Peter Moore

Well, we're still working out way through that, but it allows people to see where everybody is, regardless of what they're doing, what game they're on - we're not saying it's EA, it's not EA-specific, and if I want to find out what you're playing right now, maybe Resistance 2 on the PlayStation Network, and I'm playing Halo 3 on Xbox Live…and aggregating all of that data, it's very cool.

For me personally, who knows? But I think there are millions of people that will love that stuff. You see things like Xfire that came in, and MTV bought it for a lot of money. And the idea of social networking regardless of platform that allows people to see and interact with each other - we think that's something worth pursuing. How has EA benefited from the hardware manufacturers' commitment to online play?
Peter Moore

You're talking to a company here that truly believes that every consumer will ultimately go online, whether it's five years from now. You're talking to a company that ultimately believes that physical media goes away, that how we get our media - whether it's games, we're already doing it through music, or if it's TV shows - it's going to go through Internet Protocols more than it is through cable or satellite.

Whatever you want to think about the future, there's no doubt that the Internet and connected experiences will be a bigger part of our lives than they ever have been. I'm always fond of saying that we'll tell our grandchildren that we drove to the store to buy a physical disc. In tomorrow's world we'll have half a terabyte of storage at home, everything will be in there, and we as an industry need to make sure we don't become another music industry.

And EA will lead the charge - by that I mean that we don't get marginalised because we continue to deliver physical discs. We have a cost there that's a drain on the industry, it's expensive, and we have every intention over a period of time - whether it's three years, or five years - of moving this company to be one that is totally digitally-focused, that sees a tremendous opportunity in interacting with our consumer twenty-four-seven.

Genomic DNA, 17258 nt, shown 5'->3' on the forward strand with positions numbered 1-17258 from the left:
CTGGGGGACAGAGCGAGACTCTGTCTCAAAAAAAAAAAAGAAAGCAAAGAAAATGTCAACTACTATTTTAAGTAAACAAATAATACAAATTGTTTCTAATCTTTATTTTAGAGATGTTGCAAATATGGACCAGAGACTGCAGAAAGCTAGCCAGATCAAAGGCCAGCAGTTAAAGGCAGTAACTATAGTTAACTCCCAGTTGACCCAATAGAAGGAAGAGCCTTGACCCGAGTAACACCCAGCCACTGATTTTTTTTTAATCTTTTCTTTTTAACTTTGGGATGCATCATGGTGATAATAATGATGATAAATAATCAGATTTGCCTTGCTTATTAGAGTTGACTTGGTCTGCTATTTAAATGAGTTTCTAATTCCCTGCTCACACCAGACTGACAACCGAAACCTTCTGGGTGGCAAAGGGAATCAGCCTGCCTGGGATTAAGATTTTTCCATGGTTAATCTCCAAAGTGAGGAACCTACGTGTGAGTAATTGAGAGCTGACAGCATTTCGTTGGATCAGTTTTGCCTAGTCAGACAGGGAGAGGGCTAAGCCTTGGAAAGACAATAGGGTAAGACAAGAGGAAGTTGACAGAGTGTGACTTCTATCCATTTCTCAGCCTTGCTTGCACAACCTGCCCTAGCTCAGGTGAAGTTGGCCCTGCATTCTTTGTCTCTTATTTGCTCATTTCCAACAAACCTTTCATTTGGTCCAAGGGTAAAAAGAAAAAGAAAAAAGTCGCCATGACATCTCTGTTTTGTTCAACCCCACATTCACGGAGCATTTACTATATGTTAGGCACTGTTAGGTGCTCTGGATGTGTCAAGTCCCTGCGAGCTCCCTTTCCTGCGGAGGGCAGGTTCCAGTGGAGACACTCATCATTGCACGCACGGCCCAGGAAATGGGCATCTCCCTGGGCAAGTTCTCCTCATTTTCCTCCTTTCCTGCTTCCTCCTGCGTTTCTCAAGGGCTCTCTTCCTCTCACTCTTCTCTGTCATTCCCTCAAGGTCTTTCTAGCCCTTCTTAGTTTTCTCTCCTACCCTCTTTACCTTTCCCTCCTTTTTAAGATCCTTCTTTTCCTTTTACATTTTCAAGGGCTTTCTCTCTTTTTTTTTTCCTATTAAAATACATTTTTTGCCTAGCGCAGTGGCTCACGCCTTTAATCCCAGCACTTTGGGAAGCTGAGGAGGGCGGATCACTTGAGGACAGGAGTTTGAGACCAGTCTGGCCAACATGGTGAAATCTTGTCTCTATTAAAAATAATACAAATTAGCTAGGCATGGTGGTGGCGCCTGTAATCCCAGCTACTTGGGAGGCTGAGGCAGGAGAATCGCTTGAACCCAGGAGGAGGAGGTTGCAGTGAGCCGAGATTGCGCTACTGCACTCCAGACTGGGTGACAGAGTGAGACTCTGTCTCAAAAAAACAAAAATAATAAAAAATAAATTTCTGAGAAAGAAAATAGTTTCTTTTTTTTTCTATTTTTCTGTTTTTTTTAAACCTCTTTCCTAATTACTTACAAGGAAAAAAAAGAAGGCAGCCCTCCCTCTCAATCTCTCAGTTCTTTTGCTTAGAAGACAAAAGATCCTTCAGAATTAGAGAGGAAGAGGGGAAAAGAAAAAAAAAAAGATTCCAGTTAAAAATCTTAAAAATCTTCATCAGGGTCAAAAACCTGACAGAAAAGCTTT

To be fair to Sony, Nintendo and Microsoft, they're now doing it. I have a better insight than most, because when we launched the Dreamcast, people forget that we were getting an online experience through a 56.6k modem, and playing sports games, masking latency, talking to each other.

I said it then, in 1999, that a game will be primitive in five years' time if it's still offline. And this is the way it's going. It's tough to name a game now that's totally offline, that doesn't have some connected state in some way.

And that's going to get deeper and more important to our consumer who expects it. And less intimidating - I think people are still a little intimidated to go and play multiplayer against strangers around the world, but millions of people have said "I don't care."

So as a result this company needs to embrace that, and the industry needs to make sure we're not the next music industry. What impact does that have on retail, because that's a huge part of their business?
Peter Moore

I think retail can play a great part in that - you're seeing retailers figuring out music, doing their own music sites - I think the progressive retailers either embrace what's going on, or the consumer just doesn't go there any more.

So you see Wal-Mart and Best Buy embracing that and finding ways to engage with their consumers online. Whether retail likes it or not, it's going to happen - so they either embrace it and find a business model that makes sense, or they become in the end monolithic.

My belief is that the progressive retailers around the world right now are all figuring out how to make a business model out of it.

Peter Moore is the president of EA Sports. Part one is available here. Interview by Phil Elliott.